Bobby Jindal, Louisiana Congressman and former Republican opponent to Gov. Blanco in the 2003 LA governor's race has written a great piece in the Wall Street Journal that notes how the messy bureaucratic red-tape that is typical with anything dealing with the federal and state government prevented the rescue workers from delivering aid and help as well as making it very difficult for various folks in LA from asking for help. Take a gander at why Rep. Jindal had to say about the whole situation:
My office became so frustrated with the bureaucracy that we often turned to private companies. They responded more quickly and flexibly.From the looks of it, I think the folks of LA might have elected the wrong leader in 2003. I doubt that a Jindal administration would have been sitting by fretting on what to do during the disaster like the Blanco administration did. Hopefully come 2007, Jiindal will challenge Blanco for her seat and bring some sense to Baton Rouge and cut away such red tape. Maybe this is his time to shine. See here and here for more on Jindal.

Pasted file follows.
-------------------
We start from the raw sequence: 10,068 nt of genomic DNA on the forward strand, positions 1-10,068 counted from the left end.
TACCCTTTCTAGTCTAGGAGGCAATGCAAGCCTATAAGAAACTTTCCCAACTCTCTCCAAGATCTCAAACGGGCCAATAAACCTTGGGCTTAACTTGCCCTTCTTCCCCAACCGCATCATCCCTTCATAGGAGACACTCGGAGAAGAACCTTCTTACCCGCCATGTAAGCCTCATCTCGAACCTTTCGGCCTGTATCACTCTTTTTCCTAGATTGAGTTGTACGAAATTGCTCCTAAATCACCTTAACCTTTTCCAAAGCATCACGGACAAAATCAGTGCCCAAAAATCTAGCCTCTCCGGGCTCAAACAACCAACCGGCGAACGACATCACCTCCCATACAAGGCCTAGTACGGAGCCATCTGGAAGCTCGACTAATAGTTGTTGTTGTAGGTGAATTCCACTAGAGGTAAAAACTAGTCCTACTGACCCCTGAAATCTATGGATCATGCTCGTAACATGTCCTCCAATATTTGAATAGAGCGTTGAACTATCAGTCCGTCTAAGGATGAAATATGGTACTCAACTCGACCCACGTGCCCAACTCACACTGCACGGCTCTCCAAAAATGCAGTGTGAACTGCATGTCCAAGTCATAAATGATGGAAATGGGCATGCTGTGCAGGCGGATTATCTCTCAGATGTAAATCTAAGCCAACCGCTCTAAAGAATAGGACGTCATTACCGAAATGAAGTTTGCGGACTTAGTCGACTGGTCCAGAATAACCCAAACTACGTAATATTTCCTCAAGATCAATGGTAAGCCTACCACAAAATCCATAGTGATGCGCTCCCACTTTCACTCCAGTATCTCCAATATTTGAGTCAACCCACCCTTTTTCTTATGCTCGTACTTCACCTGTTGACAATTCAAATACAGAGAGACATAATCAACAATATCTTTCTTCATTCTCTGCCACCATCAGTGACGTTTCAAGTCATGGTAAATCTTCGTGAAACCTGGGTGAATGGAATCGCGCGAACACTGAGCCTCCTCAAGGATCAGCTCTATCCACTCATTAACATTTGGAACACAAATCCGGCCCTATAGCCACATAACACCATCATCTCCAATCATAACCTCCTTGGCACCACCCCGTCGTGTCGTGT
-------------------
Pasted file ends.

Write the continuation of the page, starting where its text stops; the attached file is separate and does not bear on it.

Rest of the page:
After our staff visited communities to assess local needs, Budweiser delivered truckloads of water and ice. Ford provided vehicles for search and rescue. Every company we contacted provided goods and services without compensation.
Though things are far from perfect, we have seen an improvement in the response effort as the military increased its presence and created a more unified chain of command. However, the problems that existed before still resonate.
That's why we need, in the future, a single, strong leader with the power to override the normal process restrictions and get things done. That individual must be identified from the very beginning. But below that person, other individuals up and down the line need to know they can make obvious and sensible calls in an emergency.